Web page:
2. Finally, the utility of video lessons can be maximized by matching modality to content. By using both the audio/verbal channel and the visual/pictorial channel to convey new infor-mation, and by fitting the particular type of information to the most appropriate channel, instructors can enhance the germane cognitive load of a learning experience.

      matching modality to content. So if you want to talk about history, or a book, or just some reflection, it makes less sense to do it over video, but if you want to talk about art history maybe you want to have a video component or be primarily video

    3. Weeding, or the elimination of interesting but extraneous information that does not contribute to the learning goal, can provide further benefits. For example, music, complex back-grounds, or extra features within an animation require the learner to judge whether he or she should be paying attention to them, which increases extraneous load and can reduce learn-ing.

      Weeding + definition, removing flash and bells and whistles that might cause the student to be distracted

    4. The benefits of signaling are complemented by segmenting, or the chunking of information in a video lesson. Segmenting allows learners to engage with small pieces of new information and gives them control over the flow of new information.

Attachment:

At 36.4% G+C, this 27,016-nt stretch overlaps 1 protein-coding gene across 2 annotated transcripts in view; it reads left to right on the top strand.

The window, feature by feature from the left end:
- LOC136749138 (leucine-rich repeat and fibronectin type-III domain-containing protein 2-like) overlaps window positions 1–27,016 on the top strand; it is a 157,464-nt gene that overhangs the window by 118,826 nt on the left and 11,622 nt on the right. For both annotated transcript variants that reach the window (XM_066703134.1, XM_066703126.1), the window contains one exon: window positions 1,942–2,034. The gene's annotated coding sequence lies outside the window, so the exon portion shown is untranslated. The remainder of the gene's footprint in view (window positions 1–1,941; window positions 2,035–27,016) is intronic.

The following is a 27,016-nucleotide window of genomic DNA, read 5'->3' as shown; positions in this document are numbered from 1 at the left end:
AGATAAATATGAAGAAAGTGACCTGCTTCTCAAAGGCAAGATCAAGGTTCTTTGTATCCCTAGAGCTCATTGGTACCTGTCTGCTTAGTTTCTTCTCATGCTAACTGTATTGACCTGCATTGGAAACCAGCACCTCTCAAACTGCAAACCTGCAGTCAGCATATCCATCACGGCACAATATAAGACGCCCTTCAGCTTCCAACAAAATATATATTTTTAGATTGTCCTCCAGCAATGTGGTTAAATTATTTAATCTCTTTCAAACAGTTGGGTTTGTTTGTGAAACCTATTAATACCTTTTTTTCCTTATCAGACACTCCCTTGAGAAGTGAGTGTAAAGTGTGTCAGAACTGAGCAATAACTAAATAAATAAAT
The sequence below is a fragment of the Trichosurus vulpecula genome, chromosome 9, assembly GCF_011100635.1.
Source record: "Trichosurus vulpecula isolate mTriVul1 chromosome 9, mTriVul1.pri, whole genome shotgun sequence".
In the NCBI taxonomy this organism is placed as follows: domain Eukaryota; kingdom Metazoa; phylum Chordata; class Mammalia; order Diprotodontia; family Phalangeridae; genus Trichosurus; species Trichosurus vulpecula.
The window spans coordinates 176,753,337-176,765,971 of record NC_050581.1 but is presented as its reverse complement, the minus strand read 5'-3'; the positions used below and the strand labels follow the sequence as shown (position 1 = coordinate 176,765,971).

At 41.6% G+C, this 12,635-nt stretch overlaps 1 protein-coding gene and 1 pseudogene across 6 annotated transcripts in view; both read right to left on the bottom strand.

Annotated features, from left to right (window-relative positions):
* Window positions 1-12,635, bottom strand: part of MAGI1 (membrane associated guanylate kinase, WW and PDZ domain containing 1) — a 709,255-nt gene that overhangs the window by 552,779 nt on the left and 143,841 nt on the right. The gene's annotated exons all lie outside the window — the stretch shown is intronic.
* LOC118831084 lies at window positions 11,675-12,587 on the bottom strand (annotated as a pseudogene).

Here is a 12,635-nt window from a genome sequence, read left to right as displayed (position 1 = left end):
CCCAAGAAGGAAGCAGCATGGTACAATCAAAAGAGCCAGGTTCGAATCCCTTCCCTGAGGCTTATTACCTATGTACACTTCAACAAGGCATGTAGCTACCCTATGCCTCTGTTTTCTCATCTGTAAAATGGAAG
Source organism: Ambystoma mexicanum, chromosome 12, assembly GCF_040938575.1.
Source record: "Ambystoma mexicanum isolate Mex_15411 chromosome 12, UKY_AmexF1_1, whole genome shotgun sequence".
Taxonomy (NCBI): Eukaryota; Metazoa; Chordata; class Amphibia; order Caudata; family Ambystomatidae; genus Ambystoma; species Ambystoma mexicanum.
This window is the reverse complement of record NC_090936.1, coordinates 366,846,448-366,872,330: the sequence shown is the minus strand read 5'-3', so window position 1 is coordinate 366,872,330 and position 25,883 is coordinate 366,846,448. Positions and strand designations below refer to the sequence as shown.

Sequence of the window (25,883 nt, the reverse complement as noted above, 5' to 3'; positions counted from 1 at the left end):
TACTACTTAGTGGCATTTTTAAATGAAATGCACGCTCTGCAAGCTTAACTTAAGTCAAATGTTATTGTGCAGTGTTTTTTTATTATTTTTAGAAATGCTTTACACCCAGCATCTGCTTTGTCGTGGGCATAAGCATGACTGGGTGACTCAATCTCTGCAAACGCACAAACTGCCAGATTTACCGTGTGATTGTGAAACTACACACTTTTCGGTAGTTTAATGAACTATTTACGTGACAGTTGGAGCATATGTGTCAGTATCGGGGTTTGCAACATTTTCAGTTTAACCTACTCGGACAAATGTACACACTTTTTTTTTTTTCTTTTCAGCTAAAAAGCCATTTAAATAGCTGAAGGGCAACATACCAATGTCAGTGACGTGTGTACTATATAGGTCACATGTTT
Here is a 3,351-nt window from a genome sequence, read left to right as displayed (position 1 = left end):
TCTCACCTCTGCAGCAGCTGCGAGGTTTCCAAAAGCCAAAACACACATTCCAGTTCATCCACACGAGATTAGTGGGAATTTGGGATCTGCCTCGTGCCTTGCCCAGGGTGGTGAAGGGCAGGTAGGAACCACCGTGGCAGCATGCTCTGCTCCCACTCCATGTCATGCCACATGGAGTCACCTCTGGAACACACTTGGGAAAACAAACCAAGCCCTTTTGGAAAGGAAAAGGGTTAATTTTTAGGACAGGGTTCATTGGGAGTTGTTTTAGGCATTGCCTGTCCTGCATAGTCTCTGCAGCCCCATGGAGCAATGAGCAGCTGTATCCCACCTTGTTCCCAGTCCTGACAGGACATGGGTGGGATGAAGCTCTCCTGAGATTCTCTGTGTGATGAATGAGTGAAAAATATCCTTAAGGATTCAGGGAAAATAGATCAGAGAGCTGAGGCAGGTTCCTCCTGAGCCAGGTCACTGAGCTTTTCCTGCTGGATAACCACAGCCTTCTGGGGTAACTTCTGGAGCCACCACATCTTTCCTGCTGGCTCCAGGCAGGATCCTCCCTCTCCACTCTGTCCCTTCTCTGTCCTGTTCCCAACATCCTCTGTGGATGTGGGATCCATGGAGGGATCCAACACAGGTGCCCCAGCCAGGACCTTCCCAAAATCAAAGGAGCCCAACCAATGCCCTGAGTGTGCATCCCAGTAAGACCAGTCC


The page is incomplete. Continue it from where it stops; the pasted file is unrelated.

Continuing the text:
Segmenting or chunking

    5. Signaling, which is also known as cueing (deKoning et al., 2009), is the use of on-screen text or symbols to highlight important information. For example, signaling may be provided by the appearance of two or three key words (Mayer and John-son, 2008; Ibrahim et al., 2012), a change in color or contrast (deKoning et al., 2009), or a symbol that draws attention to a region of a screen (e.g., an arrow; deKoning et al., 2009).

      Signaling definition + examples

    6. The third component of a learning experience is extraneous load, which is cognitive effort that does not help the learner toward the desired learning outcome.

      extraneous load, the fiddling with technology, the finding new content to read, the poorly connected information, etc.

    7. The first of these is intrinsic load, which is inherent to the subject under study and is determined in part by the degrees of connec-tivity within the subject